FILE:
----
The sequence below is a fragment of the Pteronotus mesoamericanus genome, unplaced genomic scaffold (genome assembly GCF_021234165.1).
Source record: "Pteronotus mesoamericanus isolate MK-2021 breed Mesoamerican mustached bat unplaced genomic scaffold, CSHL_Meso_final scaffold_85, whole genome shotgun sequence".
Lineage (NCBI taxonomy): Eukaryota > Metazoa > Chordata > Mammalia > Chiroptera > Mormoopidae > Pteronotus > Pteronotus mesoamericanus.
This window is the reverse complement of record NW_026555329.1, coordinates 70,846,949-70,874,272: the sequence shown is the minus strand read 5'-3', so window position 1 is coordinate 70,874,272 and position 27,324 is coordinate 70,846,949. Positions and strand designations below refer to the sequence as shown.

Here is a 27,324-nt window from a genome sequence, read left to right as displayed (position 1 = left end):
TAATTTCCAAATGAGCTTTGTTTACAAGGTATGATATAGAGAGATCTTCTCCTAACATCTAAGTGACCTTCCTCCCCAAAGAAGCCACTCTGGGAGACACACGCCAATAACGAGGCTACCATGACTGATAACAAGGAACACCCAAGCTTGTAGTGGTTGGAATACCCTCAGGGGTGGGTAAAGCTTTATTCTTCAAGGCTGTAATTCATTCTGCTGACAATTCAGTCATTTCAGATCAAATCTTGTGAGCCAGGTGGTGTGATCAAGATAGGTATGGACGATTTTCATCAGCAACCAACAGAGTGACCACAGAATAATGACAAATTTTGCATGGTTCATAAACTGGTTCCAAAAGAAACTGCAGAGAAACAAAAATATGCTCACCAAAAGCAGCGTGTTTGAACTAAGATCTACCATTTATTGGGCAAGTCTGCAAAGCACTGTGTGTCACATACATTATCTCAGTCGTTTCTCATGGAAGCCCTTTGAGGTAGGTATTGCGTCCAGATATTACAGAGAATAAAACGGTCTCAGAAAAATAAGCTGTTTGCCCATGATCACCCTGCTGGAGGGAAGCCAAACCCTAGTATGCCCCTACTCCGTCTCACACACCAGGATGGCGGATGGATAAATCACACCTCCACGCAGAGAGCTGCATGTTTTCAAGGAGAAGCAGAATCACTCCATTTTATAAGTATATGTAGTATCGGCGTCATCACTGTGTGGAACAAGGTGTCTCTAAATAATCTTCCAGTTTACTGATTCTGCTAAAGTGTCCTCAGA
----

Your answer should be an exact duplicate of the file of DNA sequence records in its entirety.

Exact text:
The sequence below is a fragment of the Pteronotus mesoamericanus genome, unplaced genomic scaffold (genome assembly GCF_021234165.1).
Source record: "Pteronotus mesoamericanus isolate MK-2021 breed Mesoamerican mustached bat unplaced genomic scaffold, CSHL_Meso_final scaffold_85, whole genome shotgun sequence".
Lineage (NCBI taxonomy): Eukaryota > Metazoa > Chordata > Mammalia > Chiroptera > Mormoopidae > Pteronotus > Pteronotus mesoamericanus.
This window is the reverse complement of record NW_026555329.1, coordinates 70,846,949-70,874,272: the sequence shown is the minus strand read 5'-3', so window position 1 is coordinate 70,874,272 and position 27,324 is coordinate 70,846,949. Positions and strand designations below refer to the sequence as shown.

Here is a 27,324-nt window from a genome sequence, read left to right as displayed (position 1 = left end):
TAATTTCCAAATGAGCTTTGTTTACAAGGTATGATATAGAGAGATCTTCTCCTAACATCTAAGTGACCTTCCTCCCCAAAGAAGCCACTCTGGGAGACACACGCCAATAACGAGGCTACCATGACTGATAACAAGGAACACCCAAGCTTGTAGTGGTTGGAATACCCTCAGGGGTGGGTAAAGCTTTATTCTTCAAGGCTGTAATTCATTCTGCTGACAATTCAGTCATTTCAGATCAAATCTTGTGAGCCAGGTGGTGTGATCAAGATAGGTATGGACGATTTTCATCAGCAACCAACAGAGTGACCACAGAATAATGACAAATTTTGCATGGTTCATAAACTGGTTCCAAAAGAAACTGCAGAGAAACAAAAATATGCTCACCAAAAGCAGCGTGTTTGAACTAAGATCTACCATTTATTGGGCAAGTCTGCAAAGCACTGTGTGTCACATACATTATCTCAGTCGTTTCTCATGGAAGCCCTTTGAGGTAGGTATTGCGTCCAGATATTACAGAGAATAAAACGGTCTCAGAAAAATAAGCTGTTTGCCCATGATCACCCTGCTGGAGGGAAGCCAAACCCTAGTATGCCCCTACTCCGTCTCACACACCAGGATGGCGGATGGATAAATCACACCTCCACGCAGAGAGCTGCATGTTTTCAAGGAGAAGCAGAATCACTCCATTTTATAAGTATATGTAGTATCGGCGTCATCACTGTGTGGAACAAGGTGTCTCTAAATAATCTTCCAGTTTACTGATTCTGCTAAAGTGTCCTCAGA